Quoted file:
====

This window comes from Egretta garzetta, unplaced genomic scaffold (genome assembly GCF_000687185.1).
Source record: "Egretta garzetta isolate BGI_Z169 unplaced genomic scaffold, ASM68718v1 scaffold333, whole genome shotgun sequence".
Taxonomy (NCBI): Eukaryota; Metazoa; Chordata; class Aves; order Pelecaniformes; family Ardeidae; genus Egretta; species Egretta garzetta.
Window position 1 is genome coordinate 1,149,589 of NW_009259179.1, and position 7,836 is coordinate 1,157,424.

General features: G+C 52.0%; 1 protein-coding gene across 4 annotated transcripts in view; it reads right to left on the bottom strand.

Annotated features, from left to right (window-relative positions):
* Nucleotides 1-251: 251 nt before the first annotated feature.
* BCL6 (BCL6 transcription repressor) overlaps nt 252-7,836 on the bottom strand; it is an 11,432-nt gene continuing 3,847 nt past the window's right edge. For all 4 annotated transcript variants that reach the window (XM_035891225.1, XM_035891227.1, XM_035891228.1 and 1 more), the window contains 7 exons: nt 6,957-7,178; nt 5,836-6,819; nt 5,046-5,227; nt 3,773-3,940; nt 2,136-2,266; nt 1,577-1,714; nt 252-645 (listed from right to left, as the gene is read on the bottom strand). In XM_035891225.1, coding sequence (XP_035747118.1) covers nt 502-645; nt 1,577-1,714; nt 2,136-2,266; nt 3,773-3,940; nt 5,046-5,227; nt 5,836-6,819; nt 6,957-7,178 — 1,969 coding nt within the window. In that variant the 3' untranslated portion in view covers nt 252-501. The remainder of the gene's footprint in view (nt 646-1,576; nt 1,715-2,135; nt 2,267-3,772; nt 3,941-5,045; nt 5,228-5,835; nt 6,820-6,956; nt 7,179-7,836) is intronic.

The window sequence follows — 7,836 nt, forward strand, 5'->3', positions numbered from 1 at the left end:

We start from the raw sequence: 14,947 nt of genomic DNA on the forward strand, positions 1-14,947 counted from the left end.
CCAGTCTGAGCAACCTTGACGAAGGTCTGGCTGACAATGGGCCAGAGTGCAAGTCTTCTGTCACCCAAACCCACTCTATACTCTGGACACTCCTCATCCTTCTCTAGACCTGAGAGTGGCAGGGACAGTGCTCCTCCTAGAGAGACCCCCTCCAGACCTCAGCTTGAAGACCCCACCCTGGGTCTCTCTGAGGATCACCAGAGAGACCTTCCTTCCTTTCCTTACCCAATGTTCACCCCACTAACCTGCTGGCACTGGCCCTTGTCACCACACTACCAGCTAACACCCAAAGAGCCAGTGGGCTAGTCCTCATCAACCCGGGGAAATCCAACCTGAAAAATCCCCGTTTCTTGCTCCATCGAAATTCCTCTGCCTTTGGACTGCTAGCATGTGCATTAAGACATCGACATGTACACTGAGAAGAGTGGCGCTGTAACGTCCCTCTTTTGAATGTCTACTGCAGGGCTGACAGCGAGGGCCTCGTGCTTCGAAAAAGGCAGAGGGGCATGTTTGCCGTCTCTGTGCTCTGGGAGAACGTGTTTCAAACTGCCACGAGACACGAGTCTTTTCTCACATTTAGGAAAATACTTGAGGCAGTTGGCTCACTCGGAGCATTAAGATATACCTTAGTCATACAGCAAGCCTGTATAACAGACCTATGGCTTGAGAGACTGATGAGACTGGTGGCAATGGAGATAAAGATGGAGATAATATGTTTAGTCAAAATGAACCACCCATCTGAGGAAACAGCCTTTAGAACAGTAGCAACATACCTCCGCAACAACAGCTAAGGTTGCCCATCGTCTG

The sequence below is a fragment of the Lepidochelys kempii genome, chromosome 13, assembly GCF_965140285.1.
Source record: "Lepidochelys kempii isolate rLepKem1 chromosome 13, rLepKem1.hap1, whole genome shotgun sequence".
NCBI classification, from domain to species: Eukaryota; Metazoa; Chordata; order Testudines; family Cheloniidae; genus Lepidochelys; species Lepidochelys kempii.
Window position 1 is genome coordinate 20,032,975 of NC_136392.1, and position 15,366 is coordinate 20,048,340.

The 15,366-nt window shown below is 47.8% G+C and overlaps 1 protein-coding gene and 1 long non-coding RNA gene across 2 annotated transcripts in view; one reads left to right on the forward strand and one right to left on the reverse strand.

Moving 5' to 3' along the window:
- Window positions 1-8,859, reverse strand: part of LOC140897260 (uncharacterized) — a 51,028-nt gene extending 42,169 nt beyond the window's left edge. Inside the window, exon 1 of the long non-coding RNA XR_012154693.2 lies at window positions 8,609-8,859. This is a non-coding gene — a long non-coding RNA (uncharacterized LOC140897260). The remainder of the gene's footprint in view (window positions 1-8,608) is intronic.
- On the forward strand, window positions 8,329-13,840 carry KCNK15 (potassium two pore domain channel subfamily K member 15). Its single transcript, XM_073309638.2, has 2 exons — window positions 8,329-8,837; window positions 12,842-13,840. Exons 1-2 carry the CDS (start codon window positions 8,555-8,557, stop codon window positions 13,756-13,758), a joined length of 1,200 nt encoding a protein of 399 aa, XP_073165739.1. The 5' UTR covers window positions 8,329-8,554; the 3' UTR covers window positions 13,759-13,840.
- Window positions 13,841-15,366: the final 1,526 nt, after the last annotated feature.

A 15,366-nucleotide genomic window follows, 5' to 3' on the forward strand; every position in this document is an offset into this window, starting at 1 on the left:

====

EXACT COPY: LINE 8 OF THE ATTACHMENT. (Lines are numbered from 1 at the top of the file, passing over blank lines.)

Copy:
* BCL6 (BCL6 transcription repressor) overlaps nt 252-7,836 on the bottom strand; it is an 11,432-nt gene continuing 3,847 nt past the window's right edge. For all 4 annotated transcript variants that reach the window (XM_035891225.1, XM_035891227.1, XM_035891228.1 and 1 more), the window contains 7 exons: nt 6,957-7,178; nt 5,836-6,819; nt 5,046-5,227; nt 3,773-3,940; nt 2,136-2,266; nt 1,577-1,714; nt 252-645 (listed from right to left, as the gene is read on the bottom strand). In XM_035891225.1, coding sequence (XP_035747118.1) covers nt 502-645; nt 1,577-1,714; nt 2,136-2,266; nt 3,773-3,940; nt 5,046-5,227; nt 5,836-6,819; nt 6,957-7,178 — 1,969 coding nt within the window. In that variant the 3' untranslated portion in view covers nt 252-501. The remainder of the gene's footprint in view (nt 646-1,576; nt 1,715-2,135; nt 2,267-3,772; nt 3,941-5,045; nt 5,228-5,835; nt 6,820-6,956; nt 7,179-7,836) is intronic.